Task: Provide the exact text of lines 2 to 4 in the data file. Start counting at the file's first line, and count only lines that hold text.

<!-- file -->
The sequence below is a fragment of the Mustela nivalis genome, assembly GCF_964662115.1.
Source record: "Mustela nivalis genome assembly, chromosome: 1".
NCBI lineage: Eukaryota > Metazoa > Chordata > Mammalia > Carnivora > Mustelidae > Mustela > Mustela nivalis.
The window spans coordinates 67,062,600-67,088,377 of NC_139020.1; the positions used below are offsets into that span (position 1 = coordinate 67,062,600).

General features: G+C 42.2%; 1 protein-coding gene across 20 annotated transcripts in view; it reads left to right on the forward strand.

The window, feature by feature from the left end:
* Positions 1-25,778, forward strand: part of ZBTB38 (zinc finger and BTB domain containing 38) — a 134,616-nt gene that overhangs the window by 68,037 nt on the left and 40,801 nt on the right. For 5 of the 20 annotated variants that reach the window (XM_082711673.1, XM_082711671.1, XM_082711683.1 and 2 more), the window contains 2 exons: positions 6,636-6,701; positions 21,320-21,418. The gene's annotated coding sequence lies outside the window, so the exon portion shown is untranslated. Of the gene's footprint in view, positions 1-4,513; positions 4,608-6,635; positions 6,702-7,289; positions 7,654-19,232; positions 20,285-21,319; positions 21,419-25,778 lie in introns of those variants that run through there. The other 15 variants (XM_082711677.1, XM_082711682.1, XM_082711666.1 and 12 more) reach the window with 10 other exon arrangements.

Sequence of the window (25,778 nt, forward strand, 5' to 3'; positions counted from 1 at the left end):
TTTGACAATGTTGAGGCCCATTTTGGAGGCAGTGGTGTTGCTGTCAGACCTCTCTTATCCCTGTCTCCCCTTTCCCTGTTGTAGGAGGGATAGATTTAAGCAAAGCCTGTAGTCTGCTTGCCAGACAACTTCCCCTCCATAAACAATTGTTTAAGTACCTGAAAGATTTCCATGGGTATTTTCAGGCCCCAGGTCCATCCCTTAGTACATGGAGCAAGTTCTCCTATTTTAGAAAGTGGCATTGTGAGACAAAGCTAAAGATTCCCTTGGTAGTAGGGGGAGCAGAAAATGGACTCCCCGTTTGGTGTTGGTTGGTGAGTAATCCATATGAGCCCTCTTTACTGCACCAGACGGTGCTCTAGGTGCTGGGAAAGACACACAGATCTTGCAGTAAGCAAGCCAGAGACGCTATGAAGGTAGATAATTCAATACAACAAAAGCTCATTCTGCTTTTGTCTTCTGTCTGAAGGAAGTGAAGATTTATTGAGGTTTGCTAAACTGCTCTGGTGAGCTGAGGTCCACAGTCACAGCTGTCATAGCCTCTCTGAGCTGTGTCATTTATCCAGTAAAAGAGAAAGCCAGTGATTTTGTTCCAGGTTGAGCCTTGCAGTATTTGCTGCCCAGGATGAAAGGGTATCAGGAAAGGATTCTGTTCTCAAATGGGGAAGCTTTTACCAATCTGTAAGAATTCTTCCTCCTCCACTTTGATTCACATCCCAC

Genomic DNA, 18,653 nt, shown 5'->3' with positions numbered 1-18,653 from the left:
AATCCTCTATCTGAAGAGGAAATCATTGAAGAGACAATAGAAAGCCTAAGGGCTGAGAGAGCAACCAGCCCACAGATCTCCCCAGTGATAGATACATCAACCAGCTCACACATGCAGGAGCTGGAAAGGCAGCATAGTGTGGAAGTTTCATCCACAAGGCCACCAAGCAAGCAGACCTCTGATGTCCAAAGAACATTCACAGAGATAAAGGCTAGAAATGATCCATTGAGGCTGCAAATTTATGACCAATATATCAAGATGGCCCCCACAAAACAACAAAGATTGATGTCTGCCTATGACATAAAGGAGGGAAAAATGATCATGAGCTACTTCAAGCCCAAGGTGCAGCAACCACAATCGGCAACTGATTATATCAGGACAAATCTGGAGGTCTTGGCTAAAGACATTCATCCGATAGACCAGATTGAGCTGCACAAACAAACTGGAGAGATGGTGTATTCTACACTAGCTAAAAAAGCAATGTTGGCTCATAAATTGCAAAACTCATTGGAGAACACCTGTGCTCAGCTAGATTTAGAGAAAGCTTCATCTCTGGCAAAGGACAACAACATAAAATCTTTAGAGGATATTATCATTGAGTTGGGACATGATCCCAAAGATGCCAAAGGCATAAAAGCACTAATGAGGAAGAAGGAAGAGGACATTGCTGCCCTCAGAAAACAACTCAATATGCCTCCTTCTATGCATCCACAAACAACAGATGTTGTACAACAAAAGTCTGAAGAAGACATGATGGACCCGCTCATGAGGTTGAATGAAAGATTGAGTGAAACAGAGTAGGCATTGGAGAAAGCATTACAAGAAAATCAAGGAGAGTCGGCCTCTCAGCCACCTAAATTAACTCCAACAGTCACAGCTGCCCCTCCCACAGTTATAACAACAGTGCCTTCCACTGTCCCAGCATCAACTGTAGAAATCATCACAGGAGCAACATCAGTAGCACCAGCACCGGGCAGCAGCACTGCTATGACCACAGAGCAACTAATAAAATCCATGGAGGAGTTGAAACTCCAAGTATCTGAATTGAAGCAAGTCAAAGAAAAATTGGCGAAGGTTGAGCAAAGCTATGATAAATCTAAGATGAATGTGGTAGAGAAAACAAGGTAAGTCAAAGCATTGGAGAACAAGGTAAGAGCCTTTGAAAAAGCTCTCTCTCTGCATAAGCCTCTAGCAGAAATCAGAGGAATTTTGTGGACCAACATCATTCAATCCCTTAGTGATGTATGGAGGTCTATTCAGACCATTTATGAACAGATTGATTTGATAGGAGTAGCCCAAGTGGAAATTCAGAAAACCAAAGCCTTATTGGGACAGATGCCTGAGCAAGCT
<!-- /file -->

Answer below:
Source record: "Mustela nivalis genome assembly, chromosome: 1".
NCBI lineage: Eukaryota > Metazoa > Chordata > Mammalia > Carnivora > Mustelidae > Mustela > Mustela nivalis.
The window spans coordinates 67,062,600-67,088,377 of NC_139020.1; the positions used below are offsets into that span (position 1 = coordinate 67,062,600).